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pursued, by faithful endeavours to cultivate the understandings of youth, and by a steady attention to discipline, it is hoped, that you will have the satisfaction to observe the same effects produced, and that the scene will be realized, which Our Poetess has fo beautifully described:
When this, this little group their country calls
I am, .
Your much obliged,
And most obedient Servant,
October 1, 177.4.
g Pity Mrs. Barbauld 28/21 The Moralizer correo ed
j Cowper 37
Ib. 31/22 The Faithful Friend 16. so
i On Modesty Sprctator 70115_0n Happiness
- Pope 99
Tillotson 7517 On Versification 1b. 104
Lord Chesterfield 86 22 Reflections on a fute
On Study . « Bacon 90 23 On Procraftiratio: YOUTS
12 The present Condition of 25 On Taite
i Juniùs Brutus over the dead proposing an Accomoda-
Body of Lucretia Livy 1381 iion between Henrylland
3 C.Mirius to the Romans, on 8 Mr. Pulteney's Speech
their hesitating to appoint on the Motion for Reduc.
dition against Jugurtha, to Sir John St. Auhin's Speech
against the Romans Tacit. 150 14 Gloucester's Speech to the
5 Rivers and Sir Harry 112 Archbishop of Canterbury
False Delicacy 193 and Bishop of Ely Ib. 21%
of Eton College Ib. 2411 24 The si pothecary Ib. 283
try Churchyard 16. 24426 Ode to Spring Mrs. Barba. 282
35 Ode to l'ancy Warzon 258130 Greatness
1 The Storyofle Fevre Sterne 305 20 Wolfey and Crom. Shakl. 356
4 Elegy on the Death of an 123 Macduff, Malcolni, and -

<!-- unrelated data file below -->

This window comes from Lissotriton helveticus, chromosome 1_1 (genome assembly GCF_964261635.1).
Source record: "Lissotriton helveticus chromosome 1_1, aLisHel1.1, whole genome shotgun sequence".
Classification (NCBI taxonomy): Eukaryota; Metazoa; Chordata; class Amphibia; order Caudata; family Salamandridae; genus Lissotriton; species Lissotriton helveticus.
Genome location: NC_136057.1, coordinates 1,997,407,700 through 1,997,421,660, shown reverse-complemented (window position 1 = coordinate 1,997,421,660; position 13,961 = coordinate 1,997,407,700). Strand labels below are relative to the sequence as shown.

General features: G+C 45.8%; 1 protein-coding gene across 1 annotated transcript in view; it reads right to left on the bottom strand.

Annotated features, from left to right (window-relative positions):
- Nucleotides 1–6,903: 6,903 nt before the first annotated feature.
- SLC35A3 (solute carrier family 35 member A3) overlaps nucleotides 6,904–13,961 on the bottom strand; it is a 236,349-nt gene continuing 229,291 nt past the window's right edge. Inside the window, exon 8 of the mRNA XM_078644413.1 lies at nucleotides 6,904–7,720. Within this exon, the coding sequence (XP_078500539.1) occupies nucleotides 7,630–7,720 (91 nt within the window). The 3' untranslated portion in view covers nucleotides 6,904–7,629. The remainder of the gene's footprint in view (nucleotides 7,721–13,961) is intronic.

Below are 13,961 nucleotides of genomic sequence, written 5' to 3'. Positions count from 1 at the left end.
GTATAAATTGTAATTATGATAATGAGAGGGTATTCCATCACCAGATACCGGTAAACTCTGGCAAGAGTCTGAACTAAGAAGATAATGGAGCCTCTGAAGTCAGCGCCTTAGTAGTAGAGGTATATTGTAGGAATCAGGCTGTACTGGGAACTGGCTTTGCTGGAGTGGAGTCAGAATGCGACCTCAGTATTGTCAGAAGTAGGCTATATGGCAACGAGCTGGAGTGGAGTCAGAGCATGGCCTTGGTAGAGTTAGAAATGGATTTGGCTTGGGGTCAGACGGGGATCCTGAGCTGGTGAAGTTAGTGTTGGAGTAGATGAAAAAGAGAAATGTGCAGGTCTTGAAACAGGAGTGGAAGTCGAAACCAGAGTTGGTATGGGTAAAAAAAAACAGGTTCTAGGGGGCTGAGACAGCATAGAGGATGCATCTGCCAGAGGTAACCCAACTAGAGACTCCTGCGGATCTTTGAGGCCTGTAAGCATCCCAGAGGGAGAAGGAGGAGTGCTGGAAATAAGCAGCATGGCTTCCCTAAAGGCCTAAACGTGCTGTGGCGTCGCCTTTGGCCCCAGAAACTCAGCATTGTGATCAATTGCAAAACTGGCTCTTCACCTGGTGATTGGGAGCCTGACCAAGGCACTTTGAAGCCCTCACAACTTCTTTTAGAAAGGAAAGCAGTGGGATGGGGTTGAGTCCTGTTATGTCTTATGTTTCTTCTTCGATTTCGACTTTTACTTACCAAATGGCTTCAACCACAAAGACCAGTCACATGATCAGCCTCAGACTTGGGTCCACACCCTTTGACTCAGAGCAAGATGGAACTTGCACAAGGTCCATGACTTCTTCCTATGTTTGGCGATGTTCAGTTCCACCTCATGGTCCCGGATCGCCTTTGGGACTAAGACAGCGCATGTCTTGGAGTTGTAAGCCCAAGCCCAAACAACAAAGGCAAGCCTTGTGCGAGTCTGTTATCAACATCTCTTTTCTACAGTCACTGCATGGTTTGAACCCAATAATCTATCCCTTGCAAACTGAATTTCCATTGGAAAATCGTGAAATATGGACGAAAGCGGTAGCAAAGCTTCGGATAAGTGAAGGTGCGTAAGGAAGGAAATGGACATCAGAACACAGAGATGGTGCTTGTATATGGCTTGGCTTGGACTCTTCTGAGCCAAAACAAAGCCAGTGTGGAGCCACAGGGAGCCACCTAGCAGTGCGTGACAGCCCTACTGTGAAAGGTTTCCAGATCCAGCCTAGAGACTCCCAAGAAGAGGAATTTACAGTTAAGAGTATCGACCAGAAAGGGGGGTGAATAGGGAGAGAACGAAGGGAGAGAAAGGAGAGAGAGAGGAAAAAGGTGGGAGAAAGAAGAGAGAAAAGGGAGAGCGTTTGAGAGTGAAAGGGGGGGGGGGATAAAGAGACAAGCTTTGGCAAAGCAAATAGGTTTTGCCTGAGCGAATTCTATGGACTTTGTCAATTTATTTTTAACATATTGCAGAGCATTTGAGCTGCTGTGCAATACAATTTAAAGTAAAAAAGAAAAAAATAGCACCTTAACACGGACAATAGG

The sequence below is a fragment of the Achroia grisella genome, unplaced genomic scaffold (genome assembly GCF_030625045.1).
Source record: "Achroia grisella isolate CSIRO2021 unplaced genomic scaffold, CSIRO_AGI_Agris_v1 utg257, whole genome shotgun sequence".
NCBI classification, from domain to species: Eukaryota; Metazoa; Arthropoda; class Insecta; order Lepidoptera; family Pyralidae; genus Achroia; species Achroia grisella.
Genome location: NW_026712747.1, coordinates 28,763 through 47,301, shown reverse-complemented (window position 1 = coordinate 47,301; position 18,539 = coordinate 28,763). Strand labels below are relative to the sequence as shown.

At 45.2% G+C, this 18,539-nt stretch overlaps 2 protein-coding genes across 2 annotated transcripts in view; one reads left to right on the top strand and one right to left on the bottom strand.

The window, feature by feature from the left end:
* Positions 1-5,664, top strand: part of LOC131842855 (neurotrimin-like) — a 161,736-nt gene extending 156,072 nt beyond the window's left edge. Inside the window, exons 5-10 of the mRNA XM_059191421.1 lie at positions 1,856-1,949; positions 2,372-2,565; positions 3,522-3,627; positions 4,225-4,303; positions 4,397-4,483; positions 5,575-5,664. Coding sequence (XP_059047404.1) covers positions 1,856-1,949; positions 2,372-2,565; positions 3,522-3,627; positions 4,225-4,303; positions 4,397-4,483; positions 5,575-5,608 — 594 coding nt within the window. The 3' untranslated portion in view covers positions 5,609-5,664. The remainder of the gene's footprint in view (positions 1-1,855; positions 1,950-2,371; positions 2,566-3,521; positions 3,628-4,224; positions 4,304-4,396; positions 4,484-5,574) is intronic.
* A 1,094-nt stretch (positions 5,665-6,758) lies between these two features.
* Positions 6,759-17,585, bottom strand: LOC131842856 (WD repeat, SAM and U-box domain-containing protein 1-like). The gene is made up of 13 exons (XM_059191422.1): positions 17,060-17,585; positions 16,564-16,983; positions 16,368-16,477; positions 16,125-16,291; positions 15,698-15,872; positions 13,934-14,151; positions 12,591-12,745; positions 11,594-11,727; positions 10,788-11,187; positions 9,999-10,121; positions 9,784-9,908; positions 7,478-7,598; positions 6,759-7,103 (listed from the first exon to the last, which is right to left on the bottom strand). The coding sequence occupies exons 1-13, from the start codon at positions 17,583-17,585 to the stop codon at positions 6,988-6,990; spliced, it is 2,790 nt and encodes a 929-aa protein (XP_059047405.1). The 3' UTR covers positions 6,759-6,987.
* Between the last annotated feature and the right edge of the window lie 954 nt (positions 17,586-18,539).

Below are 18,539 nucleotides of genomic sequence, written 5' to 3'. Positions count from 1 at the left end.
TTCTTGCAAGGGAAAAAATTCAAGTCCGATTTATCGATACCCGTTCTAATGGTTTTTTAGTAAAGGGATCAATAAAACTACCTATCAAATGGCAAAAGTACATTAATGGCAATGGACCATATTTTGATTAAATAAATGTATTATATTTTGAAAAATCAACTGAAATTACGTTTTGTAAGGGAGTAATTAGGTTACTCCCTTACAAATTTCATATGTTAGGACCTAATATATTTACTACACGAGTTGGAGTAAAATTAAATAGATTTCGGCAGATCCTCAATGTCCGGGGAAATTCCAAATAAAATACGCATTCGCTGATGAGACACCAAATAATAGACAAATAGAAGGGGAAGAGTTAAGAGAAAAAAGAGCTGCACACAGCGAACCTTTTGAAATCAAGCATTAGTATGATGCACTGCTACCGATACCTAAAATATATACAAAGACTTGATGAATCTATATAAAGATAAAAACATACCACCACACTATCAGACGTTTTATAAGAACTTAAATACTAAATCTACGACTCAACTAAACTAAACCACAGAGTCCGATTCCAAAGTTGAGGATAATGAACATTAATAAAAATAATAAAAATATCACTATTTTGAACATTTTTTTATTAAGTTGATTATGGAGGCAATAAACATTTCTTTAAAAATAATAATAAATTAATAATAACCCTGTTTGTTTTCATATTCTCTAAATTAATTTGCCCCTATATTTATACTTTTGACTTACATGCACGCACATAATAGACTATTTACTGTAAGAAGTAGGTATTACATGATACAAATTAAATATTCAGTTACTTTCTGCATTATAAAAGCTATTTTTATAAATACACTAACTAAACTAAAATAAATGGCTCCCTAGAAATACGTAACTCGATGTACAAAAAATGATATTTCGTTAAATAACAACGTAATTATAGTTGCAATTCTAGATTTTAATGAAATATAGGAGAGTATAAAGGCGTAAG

15. 349 32 Ode on St. Cæcilia's Day
--- 13 affert rario, deceat literæ, confirmat consuctudo legendiz et loquendi.
M ucu declamation has been employed to convince the word of a very plain truth, that to be able to speak well is an ornamental and useful accomplishment. Without the laboured panegyrics of ancient or modern orators, the impor:ance of a good elocution is suficiently obvious. Evcry one will acknowledge it to be of some consequence, that what a man has, hourly occafion to do, should be done well. Every private company, and almost every public affembly, affords opportunities of remarking the difference between a just and graceful, and a faulty and unnatural elocution; and there are few persons who do not daily experience the advantages of the former, and the inconveniences of the latter. The great difficulty is, not to prove that it is a desirable thing to be able to read and speak with propriety, but to point out a practicable and eay method, by which this accompliihment may be acquired.
Follow NATURE, is certainly the fundamental law of Oratory, without regard to which, all other rules will only produce affected declamation, not just elocution, And fone accurate observers, judging, perhaps, from a few unlucky specimens of modern eloquence, have con. cluded that this is the only law which ought to be pre